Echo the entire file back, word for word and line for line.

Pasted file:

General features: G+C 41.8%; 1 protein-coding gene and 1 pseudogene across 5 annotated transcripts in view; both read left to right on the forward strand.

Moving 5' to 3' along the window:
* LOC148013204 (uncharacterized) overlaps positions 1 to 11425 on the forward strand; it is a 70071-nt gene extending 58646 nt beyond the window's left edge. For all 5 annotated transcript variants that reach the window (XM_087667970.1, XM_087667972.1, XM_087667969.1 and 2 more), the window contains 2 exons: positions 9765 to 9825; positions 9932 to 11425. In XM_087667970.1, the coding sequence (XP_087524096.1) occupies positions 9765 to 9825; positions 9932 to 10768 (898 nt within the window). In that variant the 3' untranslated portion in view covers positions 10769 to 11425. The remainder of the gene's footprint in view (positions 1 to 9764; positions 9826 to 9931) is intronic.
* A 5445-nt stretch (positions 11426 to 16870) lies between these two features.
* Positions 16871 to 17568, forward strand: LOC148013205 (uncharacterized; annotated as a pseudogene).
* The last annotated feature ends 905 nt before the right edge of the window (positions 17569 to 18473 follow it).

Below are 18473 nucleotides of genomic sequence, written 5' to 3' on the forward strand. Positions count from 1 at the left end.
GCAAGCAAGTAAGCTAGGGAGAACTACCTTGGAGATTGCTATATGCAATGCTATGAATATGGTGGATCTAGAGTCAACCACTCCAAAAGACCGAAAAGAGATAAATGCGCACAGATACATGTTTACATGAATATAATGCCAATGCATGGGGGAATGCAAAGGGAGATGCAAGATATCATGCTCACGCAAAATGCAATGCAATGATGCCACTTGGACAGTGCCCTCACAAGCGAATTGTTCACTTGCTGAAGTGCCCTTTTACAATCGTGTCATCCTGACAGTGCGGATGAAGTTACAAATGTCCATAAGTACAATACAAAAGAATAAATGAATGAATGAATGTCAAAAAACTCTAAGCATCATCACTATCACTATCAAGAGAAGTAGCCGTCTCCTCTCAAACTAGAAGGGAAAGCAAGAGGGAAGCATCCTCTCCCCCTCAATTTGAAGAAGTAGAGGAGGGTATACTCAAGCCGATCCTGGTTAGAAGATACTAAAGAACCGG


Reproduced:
General features: G+C 41.8%; 1 protein-coding gene and 1 pseudogene across 5 annotated transcripts in view; both read left to right on the forward strand.

Moving 5' to 3' along the window:
* LOC148013204 (uncharacterized) overlaps positions 1 to 11425 on the forward strand; it is a 70071-nt gene extending 58646 nt beyond the window's left edge. For all 5 annotated transcript variants that reach the window (XM_087667970.1, XM_087667972.1, XM_087667969.1 and 2 more), the window contains 2 exons: positions 9765 to 9825; positions 9932 to 11425. In XM_087667970.1, the coding sequence (XP_087524096.1) occupies positions 9765 to 9825; positions 9932 to 10768 (898 nt within the window). In that variant the 3' untranslated portion in view covers positions 10769 to 11425. The remainder of the gene's footprint in view (positions 1 to 9764; positions 9826 to 9931) is intronic.
* A 5445-nt stretch (positions 11426 to 16870) lies between these two features.
* Positions 16871 to 17568, forward strand: LOC148013205 (uncharacterized; annotated as a pseudogene).
* The last annotated feature ends 905 nt before the right edge of the window (positions 17569 to 18473 follow it).

Below are 18473 nucleotides of genomic sequence, written 5' to 3' on the forward strand. Positions count from 1 at the left end.
GCAAGCAAGTAAGCTAGGGAGAACTACCTTGGAGATTGCTATATGCAATGCTATGAATATGGTGGATCTAGAGTCAACCACTCCAAAAGACCGAAAAGAGATAAATGCGCACAGATACATGTTTACATGAATATAATGCCAATGCATGGGGGAATGCAAAGGGAGATGCAAGATATCATGCTCACGCAAAATGCAATGCAATGATGCCACTTGGACAGTGCCCTCACAAGCGAATTGTTCACTTGCTGAAGTGCCCTTTTACAATCGTGTCATCCTGACAGTGCGGATGAAGTTACAAATGTCCATAAGTACAATACAAAAGAATAAATGAATGAATGAATGTCAAAAAACTCTAAGCATCATCACTATCACTATCAAGAGAAGTAGCCGTCTCCTCTCAAACTAGAAGGGAAAGCAAGAGGGAAGCATCCTCTCCCCCTCAATTTGAAGAAGTAGAGGAGGGTATACTCAAGCCGATCCTGGTTAGAAGATACTAAAGAACCGG